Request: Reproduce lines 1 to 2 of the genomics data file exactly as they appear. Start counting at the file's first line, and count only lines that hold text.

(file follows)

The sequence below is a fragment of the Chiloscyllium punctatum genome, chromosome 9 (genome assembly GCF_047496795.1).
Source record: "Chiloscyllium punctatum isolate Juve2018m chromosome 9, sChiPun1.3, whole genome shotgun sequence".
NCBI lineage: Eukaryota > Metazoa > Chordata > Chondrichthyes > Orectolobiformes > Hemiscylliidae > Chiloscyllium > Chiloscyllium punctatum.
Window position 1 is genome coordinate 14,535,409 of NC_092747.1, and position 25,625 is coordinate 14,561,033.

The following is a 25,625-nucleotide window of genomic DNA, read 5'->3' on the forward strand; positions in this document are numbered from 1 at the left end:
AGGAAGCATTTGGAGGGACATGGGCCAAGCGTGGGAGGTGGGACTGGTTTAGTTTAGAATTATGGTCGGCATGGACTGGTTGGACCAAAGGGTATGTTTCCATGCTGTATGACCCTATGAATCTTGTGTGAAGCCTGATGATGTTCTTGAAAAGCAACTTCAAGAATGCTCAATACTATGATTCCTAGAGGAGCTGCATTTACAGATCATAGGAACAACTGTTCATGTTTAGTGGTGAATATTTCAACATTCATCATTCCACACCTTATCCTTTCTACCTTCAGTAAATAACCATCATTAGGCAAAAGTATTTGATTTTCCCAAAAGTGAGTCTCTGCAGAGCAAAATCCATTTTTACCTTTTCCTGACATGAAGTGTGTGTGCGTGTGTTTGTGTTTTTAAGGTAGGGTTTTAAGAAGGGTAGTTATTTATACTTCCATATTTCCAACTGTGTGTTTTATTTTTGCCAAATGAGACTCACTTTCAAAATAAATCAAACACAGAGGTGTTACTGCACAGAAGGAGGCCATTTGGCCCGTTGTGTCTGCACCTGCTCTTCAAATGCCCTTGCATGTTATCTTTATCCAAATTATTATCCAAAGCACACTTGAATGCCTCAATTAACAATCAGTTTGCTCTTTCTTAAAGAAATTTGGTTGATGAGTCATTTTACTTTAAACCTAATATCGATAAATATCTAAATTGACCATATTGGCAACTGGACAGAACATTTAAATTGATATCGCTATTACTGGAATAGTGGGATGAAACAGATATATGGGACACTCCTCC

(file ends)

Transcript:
The sequence below is a fragment of the Chiloscyllium punctatum genome, chromosome 9 (genome assembly GCF_047496795.1).
Source record: "Chiloscyllium punctatum isolate Juve2018m chromosome 9, sChiPun1.3, whole genome shotgun sequence".